Brain still active during sleep
The brain is still active and able to perform complex tasks while we are asleep, according to new research.
Scientists in Cambridge and Paris first asked volunteers to complete a word test, in which they were to press a button in their right hand when they heard a word for an animal and a button in their left hand when they heard a word for inanimate objects. Using an electroencephalogram (EEG), the researchers recorded the participants’ brain activity while they completed the test and were able to associate the participants’ actions with specific brain movements.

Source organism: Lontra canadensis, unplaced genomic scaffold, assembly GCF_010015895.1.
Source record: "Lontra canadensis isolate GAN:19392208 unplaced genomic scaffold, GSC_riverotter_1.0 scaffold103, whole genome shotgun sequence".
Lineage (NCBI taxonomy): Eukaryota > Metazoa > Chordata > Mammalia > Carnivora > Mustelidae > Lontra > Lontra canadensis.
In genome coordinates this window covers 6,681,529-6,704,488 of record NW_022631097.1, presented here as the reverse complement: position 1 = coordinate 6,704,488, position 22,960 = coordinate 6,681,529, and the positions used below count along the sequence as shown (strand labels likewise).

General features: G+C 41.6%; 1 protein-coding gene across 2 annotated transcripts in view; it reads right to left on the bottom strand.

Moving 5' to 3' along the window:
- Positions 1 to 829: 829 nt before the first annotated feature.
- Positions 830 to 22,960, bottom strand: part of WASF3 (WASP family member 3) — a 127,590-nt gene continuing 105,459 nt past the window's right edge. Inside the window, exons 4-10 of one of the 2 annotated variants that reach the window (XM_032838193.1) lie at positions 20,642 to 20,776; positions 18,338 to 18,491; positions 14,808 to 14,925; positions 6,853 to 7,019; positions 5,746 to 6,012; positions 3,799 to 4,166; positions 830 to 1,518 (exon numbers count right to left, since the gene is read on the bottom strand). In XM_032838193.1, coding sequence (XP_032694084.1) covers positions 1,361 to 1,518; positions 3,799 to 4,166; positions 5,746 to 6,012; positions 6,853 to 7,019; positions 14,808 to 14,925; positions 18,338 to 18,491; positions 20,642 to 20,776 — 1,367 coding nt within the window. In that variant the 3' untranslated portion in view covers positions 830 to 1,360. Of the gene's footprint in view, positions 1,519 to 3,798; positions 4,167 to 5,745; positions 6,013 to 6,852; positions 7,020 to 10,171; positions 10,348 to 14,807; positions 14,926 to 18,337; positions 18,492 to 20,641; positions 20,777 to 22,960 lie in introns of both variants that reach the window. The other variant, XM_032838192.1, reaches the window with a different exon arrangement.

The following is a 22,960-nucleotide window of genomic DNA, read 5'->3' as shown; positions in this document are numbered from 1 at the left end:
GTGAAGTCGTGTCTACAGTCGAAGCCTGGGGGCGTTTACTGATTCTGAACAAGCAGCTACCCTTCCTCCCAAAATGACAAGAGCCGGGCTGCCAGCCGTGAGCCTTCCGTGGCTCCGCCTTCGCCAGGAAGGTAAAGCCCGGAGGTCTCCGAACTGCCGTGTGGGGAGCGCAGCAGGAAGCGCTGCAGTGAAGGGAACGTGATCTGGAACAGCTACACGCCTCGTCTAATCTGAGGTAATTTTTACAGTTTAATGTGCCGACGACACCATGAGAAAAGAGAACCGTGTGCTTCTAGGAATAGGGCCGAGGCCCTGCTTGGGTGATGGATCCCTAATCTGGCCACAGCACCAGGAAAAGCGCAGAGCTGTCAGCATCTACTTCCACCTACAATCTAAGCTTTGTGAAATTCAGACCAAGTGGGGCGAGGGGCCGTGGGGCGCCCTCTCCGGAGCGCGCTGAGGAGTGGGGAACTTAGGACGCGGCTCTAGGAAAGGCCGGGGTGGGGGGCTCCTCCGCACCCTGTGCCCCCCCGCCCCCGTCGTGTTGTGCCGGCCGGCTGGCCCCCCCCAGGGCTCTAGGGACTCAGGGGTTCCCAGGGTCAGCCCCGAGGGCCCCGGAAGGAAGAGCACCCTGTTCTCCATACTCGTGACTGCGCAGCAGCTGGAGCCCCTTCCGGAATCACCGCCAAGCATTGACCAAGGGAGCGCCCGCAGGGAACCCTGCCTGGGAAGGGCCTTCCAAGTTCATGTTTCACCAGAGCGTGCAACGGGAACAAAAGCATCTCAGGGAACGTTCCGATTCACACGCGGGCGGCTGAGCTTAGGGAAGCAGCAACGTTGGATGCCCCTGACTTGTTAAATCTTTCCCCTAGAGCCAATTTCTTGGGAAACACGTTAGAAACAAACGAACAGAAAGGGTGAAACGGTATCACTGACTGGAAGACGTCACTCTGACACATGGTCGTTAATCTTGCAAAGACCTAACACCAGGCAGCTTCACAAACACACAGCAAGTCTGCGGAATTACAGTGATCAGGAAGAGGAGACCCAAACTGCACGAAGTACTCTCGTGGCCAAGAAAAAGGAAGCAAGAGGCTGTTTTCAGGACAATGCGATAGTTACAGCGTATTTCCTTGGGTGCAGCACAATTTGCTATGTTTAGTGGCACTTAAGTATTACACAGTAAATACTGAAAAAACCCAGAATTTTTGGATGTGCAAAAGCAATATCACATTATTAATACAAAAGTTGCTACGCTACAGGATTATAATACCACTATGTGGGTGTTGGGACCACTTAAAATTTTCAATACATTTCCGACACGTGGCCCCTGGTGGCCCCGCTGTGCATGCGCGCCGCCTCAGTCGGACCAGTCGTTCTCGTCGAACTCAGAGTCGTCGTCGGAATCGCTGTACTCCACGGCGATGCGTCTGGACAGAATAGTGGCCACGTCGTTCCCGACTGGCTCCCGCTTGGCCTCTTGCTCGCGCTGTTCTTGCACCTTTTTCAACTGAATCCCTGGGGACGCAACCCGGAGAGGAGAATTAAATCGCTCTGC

In the next part of the study, the participants were asked to repeat the word test—except this time while lying down in a dark room with their eyes closed. The researchers asked them to continue the word classification as they began to fall asleep. After the participants fell asleep, a new set of words was tested to ensure that the brain would have to work just as hard as it did at the start of the test.
The researchers found that although their responses became slower, the participants still continued to respond accurately while they were asleep. The study’s findings, published in the journal Current Biology, suggest that the human brain is more active during sleep than previously thought and could lead to further research on the capabilities of sleeping brains.